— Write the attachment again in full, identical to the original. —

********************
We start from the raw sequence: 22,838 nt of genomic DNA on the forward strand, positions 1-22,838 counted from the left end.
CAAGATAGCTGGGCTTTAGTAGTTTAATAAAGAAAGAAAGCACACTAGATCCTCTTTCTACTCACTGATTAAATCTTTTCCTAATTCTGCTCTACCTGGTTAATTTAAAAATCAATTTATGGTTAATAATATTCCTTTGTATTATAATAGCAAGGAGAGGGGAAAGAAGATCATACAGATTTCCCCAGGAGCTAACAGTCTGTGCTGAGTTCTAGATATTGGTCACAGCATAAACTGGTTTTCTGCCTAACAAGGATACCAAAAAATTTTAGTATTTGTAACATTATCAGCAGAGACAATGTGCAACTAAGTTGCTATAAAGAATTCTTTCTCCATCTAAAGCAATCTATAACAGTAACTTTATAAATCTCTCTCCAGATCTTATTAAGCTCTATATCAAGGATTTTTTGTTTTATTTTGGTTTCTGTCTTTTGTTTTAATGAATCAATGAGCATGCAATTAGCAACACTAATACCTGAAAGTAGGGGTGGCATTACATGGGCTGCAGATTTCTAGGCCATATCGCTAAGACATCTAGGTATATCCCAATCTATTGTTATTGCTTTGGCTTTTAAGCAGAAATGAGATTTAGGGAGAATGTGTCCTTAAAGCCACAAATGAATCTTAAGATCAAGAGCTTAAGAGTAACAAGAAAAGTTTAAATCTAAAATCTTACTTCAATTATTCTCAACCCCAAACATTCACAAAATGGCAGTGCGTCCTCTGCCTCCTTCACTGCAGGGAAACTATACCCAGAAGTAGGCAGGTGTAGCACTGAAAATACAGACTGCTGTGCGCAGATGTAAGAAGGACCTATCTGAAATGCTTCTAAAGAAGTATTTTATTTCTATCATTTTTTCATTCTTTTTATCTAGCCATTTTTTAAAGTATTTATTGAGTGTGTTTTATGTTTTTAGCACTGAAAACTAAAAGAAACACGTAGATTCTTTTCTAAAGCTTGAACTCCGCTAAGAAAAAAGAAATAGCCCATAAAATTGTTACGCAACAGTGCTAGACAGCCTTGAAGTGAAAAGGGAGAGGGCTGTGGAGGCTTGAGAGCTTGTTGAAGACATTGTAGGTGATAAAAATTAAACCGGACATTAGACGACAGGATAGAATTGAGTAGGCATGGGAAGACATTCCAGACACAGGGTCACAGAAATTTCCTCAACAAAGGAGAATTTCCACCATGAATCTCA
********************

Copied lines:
We start from the raw sequence: 22,838 nt of genomic DNA on the forward strand, positions 1-22,838 counted from the left end.
CAAGATAGCTGGGCTTTAGTAGTTTAATAAAGAAAGAAAGCACACTAGATCCTCTTTCTACTCACTGATTAAATCTTTTCCTAATTCTGCTCTACCTGGTTAATTTAAAAATCAATTTATGGTTAATAATATTCCTTTGTATTATAATAGCAAGGAGAGGGGAAAGAAGATCATACAGATTTCCCCAGGAGCTAACAGTCTGTGCTGAGTTCTAGATATTGGTCACAGCATAAACTGGTTTTCTGCCTAACAAGGATACCAAAAAATTTTAGTATTTGTAACATTATCAGCAGAGACAATGTGCAACTAAGTTGCTATAAAGAATTCTTTCTCCATCTAAAGCAATCTATAACAGTAACTTTATAAATCTCTCTCCAGATCTTATTAAGCTCTATATCAAGGATTTTTTGTTTTATTTTGGTTTCTGTCTTTTGTTTTAATGAATCAATGAGCATGCAATTAGCAACACTAATACCTGAAAGTAGGGGTGGCATTACATGGGCTGCAGATTTCTAGGCCATATCGCTAAGACATCTAGGTATATCCCAATCTATTGTTATTGCTTTGGCTTTTAAGCAGAAATGAGATTTAGGGAGAATGTGTCCTTAAAGCCACAAATGAATCTTAAGATCAAGAGCTTAAGAGTAACAAGAAAAGTTTAAATCTAAAATCTTACTTCAATTATTCTCAACCCCAAACATTCACAAAATGGCAGTGCGTCCTCTGCCTCCTTCACTGCAGGGAAACTATACCCAGAAGTAGGCAGGTGTAGCACTGAAAATACAGACTGCTGTGCGCAGATGTAAGAAGGACCTATCTGAAATGCTTCTAAAGAAGTATTTTATTTCTATCATTTTTTCATTCTTTTTATCTAGCCATTTTTTAAAGTATTTATTGAGTGTGTTTTATGTTTTTAGCACTGAAAACTAAAAGAAACACGTAGATTCTTTTCTAAAGCTTGAACTCCGCTAAGAAAAAAGAAATAGCCCATAAAATTGTTACGCAACAGTGCTAGACAGCCTTGAAGTGAAAAGGGAGAGGGCTGTGGAGGCTTGAGAGCTTGTTGAAGACATTGTAGGTGATAAAAATTAAACCGGACATTAGACGACAGGATAGAATTGAGTAGGCATGGGAAGACATTCCAGACACAGGGTCACAGAAATTTCCTCAACAAAGGAGAATTTCCACCATGAATCTCA